Are MBAs a waste of time?

It is much easier to teach management to a trained engineer than engineering to a trained manager.

Along with offers to bring wealth overnight, junk e-mail has taken to delivering invitations to acquire an instant MBA. This phenomenon is a sure sign that the Master of Business Administration has joined those fake university diplomas and religious qualifications being peddled from PO boxes in deepest America.

But even when an MBA is genuine, some people in industry find it less than impressive. As one senior executive recently observed, it is much easier to teach management to a trained engineer than engineering to a trained manager.

What, then, are the alternatives for engineers who want to hold their own when the company’s MBAs start to throw around their jargon? For Alastair Port, area and operations manager with the chemicals company Hunstman, the answer was the Manufacturing Leaders’ Programme at Cambridge University.

He and others who have sweated their way through two years on the MLP – while holding down high-powered jobs – argue that MBAs are too theoretical and driven by texbooks. As Jon Rennie, who runs a plant in South Carolina manufacturing electrical circuit breakers for ABB, puts it, the MLP ’is more hands-on’.

Simon Zamet, executive chairman of The LCH Group, a small furniture manufacturing business, is equally enthusiastic. ’This course immediately stood apart from other MBA programmes,’ he says.

’MBA for manufacturing’

Zamet does point to one disadvantage of the MLP, however: few people have heard of it. MBA courses come in all flavours thanks to the large number available and the numbers of people involved; most people in business are familiar with them. As yet there is a limited choice of alternative courses in the UK for engineers wanting something more firmly embedded in manufacturing, and all have a different label.

One is the Fellowship in Manufacturing Management (FMM) at Cranfield University, which celebrates its 25th anniversary this year and has awarded 800 fellowships. The FMM accepts around 35 candidates a year. Norman Webster, director of the Cranfield Manufacturing Management Centre, says: ’we regard the FMM as the MBA for manufacturing.’

Recruits have typically spent about 10 years in manufacturing. Around 60 per cent have a manufacturing background, while 35 per cent or so are graduate engineers. Around 15 per cent already have an MBA. They go to Cranfield, says Webster, because ’the vast majority of MBAs don’t really address manufacturing’. Indeed, he says, ’we don’t believe that you can learn manufacturing by being taught.’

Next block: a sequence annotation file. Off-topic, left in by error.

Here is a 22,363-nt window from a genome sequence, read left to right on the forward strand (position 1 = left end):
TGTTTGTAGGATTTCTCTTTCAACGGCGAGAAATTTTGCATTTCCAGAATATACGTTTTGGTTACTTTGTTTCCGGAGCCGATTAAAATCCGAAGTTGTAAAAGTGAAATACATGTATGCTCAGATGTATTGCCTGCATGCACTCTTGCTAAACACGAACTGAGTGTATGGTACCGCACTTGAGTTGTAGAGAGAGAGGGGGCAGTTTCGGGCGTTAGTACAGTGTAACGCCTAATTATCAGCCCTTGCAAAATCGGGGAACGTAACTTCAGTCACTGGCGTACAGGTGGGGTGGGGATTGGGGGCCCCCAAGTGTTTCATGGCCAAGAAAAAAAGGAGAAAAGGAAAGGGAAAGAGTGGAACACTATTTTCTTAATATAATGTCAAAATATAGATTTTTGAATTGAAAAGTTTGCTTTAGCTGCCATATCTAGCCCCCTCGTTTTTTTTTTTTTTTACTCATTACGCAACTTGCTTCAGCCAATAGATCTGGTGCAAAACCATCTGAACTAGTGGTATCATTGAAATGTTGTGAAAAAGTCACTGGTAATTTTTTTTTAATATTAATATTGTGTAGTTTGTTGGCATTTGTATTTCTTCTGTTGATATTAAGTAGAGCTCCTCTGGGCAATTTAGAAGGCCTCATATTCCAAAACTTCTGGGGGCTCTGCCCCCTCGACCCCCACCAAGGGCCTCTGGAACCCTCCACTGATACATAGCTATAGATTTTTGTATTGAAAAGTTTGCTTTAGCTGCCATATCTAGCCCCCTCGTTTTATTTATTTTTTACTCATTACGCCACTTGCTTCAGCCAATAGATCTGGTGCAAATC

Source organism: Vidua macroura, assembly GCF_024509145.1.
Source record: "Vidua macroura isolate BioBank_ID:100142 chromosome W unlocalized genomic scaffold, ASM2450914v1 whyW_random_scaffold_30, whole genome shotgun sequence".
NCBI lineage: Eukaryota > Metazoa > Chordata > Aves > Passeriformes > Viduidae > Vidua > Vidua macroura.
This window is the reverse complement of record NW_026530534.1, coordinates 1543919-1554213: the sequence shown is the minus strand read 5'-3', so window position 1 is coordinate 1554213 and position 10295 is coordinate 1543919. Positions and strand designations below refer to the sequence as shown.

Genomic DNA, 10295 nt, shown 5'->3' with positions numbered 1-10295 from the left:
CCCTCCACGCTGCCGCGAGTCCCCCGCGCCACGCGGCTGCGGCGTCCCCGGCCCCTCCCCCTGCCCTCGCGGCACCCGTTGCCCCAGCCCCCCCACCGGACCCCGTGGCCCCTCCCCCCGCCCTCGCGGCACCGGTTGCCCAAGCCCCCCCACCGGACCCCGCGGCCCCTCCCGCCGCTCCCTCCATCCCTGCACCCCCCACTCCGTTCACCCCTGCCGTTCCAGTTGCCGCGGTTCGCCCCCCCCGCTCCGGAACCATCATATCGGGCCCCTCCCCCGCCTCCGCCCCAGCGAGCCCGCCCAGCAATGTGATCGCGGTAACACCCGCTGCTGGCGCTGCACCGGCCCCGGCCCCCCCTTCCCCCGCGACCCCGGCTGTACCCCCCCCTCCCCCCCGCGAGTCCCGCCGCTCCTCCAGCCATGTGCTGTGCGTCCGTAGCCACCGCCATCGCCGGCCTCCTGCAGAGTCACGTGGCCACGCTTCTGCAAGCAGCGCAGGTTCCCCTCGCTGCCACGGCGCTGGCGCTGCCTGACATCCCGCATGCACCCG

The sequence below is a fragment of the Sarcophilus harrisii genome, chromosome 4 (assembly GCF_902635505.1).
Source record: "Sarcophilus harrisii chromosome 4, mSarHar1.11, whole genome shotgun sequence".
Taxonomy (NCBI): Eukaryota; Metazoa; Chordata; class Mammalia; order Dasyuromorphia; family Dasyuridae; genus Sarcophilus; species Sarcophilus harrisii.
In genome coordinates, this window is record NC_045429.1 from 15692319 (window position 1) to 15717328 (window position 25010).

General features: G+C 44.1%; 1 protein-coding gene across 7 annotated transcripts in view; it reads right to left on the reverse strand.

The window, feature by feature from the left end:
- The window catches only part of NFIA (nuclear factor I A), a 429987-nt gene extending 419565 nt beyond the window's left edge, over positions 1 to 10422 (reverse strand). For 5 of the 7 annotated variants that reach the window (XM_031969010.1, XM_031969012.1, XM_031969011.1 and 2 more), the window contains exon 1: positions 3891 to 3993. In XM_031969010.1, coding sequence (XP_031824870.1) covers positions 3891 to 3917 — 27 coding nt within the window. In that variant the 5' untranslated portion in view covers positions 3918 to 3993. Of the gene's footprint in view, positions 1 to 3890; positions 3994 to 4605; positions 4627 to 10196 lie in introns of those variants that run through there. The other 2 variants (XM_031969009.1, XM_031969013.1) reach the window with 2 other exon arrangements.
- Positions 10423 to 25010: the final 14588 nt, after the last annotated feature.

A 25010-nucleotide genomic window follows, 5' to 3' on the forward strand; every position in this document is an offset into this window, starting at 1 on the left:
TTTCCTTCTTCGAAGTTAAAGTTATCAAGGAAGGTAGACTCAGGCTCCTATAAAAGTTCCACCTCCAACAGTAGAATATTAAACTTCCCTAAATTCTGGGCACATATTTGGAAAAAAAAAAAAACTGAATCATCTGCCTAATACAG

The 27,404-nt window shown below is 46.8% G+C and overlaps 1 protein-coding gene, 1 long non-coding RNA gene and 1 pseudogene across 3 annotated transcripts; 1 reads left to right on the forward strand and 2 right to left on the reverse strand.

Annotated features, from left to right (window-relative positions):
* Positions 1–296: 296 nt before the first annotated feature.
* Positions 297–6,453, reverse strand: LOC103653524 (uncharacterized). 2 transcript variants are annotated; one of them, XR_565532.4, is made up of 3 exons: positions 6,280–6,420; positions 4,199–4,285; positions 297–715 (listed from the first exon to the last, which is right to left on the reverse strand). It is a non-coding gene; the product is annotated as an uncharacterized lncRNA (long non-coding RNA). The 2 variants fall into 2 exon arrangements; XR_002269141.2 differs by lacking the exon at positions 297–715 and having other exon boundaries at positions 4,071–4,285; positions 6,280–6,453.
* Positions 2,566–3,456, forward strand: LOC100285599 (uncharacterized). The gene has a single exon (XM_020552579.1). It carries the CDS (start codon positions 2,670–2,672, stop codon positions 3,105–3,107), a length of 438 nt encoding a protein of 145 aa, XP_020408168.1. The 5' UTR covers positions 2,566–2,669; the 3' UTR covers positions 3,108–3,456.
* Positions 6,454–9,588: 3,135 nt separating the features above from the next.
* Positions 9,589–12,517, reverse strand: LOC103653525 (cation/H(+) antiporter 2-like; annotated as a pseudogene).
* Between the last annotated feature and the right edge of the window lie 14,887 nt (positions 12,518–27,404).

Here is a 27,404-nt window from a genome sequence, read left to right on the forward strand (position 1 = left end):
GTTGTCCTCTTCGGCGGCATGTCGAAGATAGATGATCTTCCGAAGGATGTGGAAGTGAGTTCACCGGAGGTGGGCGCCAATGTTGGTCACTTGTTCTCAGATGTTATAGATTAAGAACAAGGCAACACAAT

For this reason, says Webster, ’the industrial phase is the important part of the FMM programme’. This is the year that students spend in industry, following nine weeks spent at Cranfield on the ’development phase’.

The time spent in industry actually pays for the FMM qualification. Unlike Cambridge’s MLP, few participants on the Cranfield course are funded by employers or out of their own pockets. The university funds the programme from the £42,000 that companies pay for the privilege of hosting a student for the year. This is not simply a case of parachuting someone with fresh management training into the business. Placements have a specific project to complete and are closely monitored and managed by Cranfield.

For this to work Cranfield has to be confident it can place students, who undergo a rigorous selection process. ’We are trying to deliver ’change agents’ to industry,’ says Webster. ’Nearly all the assignments involve change in one form or another.’

A measure of the scheme’s success is that, after their placement year, 75 per cent of ’fellows’ stay with their companies. And many firms are repeat customers.

The Cranfield course, like the MLP, also suffers because it is less familiar than a conventional MBA or even an MSc. This is the qualification on offer from one of the younger engineering-oriented masters programmes, the MSc in Electronic Business Management in the Warwick Manufacturing Group (WMG) at Warwick University. This MSc is an updated version of the WMG’s range of technology-management courses that date back to 1981 when the group pioneered the Integrated Graduate Development Scheme (IGDS). Warwick claims this was the first modular course, a model that is now the norm in most universities and business schools.